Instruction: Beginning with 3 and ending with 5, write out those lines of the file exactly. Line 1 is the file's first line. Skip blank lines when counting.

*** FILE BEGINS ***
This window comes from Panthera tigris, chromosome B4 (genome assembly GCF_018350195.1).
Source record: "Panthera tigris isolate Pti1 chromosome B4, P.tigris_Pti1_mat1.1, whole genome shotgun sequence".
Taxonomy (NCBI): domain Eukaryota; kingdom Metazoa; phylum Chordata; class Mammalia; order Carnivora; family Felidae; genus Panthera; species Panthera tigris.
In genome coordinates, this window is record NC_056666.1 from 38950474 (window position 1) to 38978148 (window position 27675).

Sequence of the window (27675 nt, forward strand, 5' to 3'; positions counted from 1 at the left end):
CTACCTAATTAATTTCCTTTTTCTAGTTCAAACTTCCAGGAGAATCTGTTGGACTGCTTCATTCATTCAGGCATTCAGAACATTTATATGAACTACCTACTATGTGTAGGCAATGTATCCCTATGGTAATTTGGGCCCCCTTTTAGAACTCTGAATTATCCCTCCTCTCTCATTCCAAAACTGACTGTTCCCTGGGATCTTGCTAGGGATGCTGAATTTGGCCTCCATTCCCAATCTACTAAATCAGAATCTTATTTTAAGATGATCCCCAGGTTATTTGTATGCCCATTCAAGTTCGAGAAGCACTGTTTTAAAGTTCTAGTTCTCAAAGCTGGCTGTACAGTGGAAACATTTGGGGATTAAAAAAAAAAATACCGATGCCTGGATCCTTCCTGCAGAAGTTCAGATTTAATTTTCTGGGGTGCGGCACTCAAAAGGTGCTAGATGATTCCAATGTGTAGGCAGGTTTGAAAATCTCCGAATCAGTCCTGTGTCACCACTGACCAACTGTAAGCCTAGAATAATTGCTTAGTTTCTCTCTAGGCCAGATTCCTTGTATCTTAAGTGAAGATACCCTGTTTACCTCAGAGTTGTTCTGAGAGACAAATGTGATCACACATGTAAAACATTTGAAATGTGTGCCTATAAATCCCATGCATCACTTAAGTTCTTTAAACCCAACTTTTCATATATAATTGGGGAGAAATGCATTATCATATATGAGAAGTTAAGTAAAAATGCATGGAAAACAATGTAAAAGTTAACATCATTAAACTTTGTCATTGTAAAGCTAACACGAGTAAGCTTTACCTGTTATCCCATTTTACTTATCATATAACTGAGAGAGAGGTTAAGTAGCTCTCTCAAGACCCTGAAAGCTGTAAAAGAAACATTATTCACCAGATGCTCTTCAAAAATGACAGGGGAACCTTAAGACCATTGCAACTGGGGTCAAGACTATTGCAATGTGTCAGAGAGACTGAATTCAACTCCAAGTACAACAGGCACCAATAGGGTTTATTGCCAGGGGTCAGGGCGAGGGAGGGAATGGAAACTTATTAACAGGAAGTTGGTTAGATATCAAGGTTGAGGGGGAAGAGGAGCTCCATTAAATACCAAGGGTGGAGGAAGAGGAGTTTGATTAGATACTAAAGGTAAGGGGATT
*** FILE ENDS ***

Taxonomy (NCBI): domain Eukaryota; kingdom Metazoa; phylum Chordata; class Mammalia; order Carnivora; family Felidae; genus Panthera; species Panthera tigris.
In genome coordinates, this window is record NC_056666.1 from 38950474 (window position 1) to 38978148 (window position 27675).

Sequence of the window (27675 nt, forward strand, 5' to 3'; positions counted from 1 at the left end):